My apology to Russell Wilson


First order of business, since I’m Monday-morning quarterbacking, is to apologize to Russell Wilson.

Yes, he’s the Seattle Seahawks quarterback, and I was rooting for Peyton Manning. I wasn’t rooting for the Denver Broncos. I don’t know most of them. Well, I don’t really know any of them.

I was rooting for Peyton because I like to root for history. I wanted him to become the first quarterback to win a Super Bowl with two teams. I wanted him to reach the highest pinnacle he could. And then I wanted him to retire.

After his injury and doubts about his return to football, he not only found a team, but he was relentless with that team, pushing them to the Big Game like old times. But it wasn’t like old times. I winced every time a defender got CLOSE to him. I was worried about his neck every game of the season.

But back to that apology.

I was so focused on Peyton that I paid no attention to Russell Wilson, a phenom from Virginia who played at N.C. State in my home state, a young man who turned down a professional baseball contract offer from the Baltimore Orioles while playing football and baseball at the Collegiate School, a Richmond high school, because his father wanted him to attend college.

Read The Washington Post’s Kent Babb describe his journey:

2019947954“Harry Wilson, the son of educators, was living with adult-onset diabetes. His vision was disappearing and his health was deteriorating. But he wanted his son to earn his degree. Russell had heard for years about how the family valued education and about Harry’s father, who was once the president of Norfolk State University and whose sons had become attorneys. With an education, Harry told his son, who knew what greater opportunities — bigger even than a million-dollar bonus — were possible?

Young Russell agreed, making the pledge and turning down the Orioles. And like when they let their hair grow, the father and son could experience this together, too. He signed in 2007 to attend North Carolina State, where he’d play baseball and football, beginning an unexpected journey to the Seattle Seahawks and the Super Bowl.

“Harry planted a dream in Russell’s mind,” said Ben Wilson, Harry’s brother and an attorney in Washington. “And now we’re all watching it come to fruition.”

The brothers occasionally traveled to Raleigh, N.C., Ben leaving his home in Northwest Washington and picking up Harry on their way to watch Russell.

When Harry’s disease sunk its teeth in, his eyes no longer working, they’d sit at Carter-Finley Stadium with Ben describing the action to his brother…”

I didn’t know that in advance. I didn’t read the reams of pre-Super Bowl coverage. I didn’t watch the coverage leading up to the game. None of my teams were in it, so I missed the biggest story of this year’s game.

redskinsMy teams are Washington and New Orleans. So when they’re not playing, I’m watching the Super Bowl because it is an American tradition that was watched by nearly half of us in 56 markets this year. So I didn’t pay attention to Russell Wilson, or his amazing story or how he honored his dad or how he won the sports’ biggest game in only his second year in the league.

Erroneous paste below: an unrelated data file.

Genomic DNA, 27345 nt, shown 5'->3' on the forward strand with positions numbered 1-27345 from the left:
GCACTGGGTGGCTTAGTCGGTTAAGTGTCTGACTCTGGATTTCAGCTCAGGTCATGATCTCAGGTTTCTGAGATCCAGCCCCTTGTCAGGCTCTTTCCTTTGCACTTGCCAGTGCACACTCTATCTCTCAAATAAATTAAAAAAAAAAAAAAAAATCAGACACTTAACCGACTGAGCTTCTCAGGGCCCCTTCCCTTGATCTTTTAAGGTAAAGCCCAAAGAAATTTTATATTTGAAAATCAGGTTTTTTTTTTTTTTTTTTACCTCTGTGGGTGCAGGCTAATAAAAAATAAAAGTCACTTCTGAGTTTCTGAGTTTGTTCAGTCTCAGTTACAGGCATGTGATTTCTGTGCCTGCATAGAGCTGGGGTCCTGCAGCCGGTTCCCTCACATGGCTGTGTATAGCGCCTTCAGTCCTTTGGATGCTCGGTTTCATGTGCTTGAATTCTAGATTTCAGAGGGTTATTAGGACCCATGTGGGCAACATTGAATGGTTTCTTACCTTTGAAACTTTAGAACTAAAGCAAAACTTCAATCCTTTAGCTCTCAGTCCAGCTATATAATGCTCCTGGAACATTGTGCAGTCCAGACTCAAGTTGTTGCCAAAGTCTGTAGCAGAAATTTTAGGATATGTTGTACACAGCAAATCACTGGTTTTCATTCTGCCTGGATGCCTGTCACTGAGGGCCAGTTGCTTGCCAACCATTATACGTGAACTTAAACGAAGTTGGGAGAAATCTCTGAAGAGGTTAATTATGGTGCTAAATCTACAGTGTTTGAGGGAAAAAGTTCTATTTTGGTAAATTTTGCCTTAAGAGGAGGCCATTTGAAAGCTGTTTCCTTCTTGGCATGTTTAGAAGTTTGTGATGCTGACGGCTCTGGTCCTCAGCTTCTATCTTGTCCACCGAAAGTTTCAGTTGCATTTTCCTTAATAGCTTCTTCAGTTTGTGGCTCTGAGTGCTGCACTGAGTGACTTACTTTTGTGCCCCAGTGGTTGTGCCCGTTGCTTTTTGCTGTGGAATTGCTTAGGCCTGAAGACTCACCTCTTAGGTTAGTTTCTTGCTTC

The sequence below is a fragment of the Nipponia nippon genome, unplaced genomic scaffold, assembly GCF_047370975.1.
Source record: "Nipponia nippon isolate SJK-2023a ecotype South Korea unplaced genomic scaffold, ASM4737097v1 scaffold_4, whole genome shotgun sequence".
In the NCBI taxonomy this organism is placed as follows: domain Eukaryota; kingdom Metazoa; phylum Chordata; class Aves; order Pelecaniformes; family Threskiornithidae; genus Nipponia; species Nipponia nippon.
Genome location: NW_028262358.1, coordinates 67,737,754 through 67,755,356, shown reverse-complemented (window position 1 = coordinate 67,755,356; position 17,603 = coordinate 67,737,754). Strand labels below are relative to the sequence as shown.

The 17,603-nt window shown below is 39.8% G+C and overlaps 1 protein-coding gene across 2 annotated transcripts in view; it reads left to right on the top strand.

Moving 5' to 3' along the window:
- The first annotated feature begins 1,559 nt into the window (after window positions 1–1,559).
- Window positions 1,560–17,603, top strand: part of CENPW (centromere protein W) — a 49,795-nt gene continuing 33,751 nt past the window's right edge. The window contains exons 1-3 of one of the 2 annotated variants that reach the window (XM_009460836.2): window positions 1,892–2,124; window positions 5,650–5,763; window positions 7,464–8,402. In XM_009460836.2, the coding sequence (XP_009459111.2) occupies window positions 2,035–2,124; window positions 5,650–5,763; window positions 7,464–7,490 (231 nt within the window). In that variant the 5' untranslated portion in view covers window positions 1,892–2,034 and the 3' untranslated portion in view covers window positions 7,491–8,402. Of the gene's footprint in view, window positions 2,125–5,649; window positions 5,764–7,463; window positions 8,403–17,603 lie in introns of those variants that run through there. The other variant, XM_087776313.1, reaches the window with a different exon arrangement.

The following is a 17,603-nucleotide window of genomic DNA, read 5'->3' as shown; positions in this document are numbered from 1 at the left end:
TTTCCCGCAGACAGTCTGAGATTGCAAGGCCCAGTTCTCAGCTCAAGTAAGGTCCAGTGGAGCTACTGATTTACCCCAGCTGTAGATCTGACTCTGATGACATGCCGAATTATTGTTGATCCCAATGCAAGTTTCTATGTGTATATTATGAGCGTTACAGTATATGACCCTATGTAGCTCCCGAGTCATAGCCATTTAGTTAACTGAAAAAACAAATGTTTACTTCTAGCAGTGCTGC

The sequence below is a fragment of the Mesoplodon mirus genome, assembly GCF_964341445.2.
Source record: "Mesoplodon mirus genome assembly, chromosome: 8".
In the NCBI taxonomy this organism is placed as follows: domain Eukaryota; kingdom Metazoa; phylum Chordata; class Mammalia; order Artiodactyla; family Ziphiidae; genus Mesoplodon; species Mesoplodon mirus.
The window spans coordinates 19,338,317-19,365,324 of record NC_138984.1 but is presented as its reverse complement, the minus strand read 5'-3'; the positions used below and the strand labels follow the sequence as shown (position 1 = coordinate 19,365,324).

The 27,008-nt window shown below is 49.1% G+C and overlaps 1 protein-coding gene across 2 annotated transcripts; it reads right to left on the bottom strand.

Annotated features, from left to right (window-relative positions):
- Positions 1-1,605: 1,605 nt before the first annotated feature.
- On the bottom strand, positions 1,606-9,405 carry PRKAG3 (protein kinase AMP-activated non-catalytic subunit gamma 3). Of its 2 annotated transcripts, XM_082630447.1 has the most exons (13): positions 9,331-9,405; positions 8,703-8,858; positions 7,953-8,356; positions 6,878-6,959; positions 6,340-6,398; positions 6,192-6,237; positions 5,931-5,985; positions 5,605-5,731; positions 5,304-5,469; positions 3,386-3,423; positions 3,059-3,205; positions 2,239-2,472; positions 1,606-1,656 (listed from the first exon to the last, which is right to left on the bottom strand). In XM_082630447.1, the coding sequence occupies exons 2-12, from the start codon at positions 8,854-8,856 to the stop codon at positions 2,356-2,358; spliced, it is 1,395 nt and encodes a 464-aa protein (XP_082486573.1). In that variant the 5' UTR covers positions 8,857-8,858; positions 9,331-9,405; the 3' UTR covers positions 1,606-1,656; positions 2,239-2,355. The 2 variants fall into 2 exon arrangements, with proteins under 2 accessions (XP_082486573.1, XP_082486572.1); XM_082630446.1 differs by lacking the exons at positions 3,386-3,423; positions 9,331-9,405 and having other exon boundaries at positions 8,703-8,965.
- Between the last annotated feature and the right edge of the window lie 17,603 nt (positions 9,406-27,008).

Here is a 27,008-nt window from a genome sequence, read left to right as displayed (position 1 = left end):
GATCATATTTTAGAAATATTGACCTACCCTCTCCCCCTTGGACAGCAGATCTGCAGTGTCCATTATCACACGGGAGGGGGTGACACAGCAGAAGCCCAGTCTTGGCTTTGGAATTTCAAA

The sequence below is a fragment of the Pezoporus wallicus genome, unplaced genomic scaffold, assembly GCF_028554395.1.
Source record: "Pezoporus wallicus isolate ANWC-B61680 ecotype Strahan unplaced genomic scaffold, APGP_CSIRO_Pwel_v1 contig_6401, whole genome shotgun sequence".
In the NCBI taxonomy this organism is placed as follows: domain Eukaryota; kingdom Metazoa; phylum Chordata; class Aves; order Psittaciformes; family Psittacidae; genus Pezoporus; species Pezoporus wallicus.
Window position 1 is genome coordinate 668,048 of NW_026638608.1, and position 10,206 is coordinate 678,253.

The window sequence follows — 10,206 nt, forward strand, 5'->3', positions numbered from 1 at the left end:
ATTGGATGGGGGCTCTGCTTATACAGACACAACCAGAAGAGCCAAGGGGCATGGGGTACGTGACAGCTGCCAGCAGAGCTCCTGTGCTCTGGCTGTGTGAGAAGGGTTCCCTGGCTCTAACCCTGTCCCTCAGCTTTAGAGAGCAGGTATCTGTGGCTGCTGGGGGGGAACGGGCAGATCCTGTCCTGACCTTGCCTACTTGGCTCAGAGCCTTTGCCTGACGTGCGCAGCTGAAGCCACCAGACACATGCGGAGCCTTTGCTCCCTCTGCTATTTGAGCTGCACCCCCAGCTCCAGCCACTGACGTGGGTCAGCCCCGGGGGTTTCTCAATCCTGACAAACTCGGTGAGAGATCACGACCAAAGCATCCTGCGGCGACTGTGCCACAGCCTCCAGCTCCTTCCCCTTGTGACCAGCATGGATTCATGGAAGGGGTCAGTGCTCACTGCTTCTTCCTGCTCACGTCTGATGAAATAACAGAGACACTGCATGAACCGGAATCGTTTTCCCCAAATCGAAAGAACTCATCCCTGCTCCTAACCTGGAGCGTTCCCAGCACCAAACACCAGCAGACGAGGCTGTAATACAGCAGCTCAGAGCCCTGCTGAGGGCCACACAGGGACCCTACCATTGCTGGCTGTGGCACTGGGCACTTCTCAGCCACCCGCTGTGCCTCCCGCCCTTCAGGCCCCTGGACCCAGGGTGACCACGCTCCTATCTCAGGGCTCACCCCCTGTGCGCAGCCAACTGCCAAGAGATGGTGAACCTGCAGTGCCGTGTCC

Second year.

“The second-year player has racked up a 100 passer rating in each of his first two years, along with over 1,000 yards rushing, while leading the Seahawks to 28 wins, including the playoffs,” according to a nicely done Forbes piece about his future. “The only other QBs with a 100 passer rating each of the past two seasons are (Aaron) Rogers and (Peyton) Manning. Wilson has done it at a bargain rate as a third-round draft pick on his first contract. His 2013 salary was $526,217, or less than Manning makes per game, providing the Seahawks ample salary cap room to address other needs.

malcolm-smithRussell Wilson wasn’t named MVP of the Super Bowl. It went to the Seahawks’ defensive team. They gave it to Malcolm Smith because of two flashy plays that were part of a season of excellence, but I hope he knows he was accepting it for a defensive team that was dang near perfect.

But Wilson was MVP of football this year. His is a story that’s worth telling over and over. Here are the entire Forbes and Washington Post pieces. Learn about him.

Because he’s going to be a $100 million quarterback. He’s going to be one of the greats.

And I’m sorry I missed it. I’m sorry I wasn’t seeing him accomplish what he did in the Super Bowl while knowing how he got there.

I’m sorry, Russell. But I promise I’ll be watching from now on.

ROCHELLE RILEY is a writer and blogger whose posts here are about her personal adventures. You can read her columns at And she hopes you will support her Kickstarter campaign to record an acoustic gospel album here!
You can 
Find her also on Facebook and Twitter!

Leave a Reply

Your email address will not be published.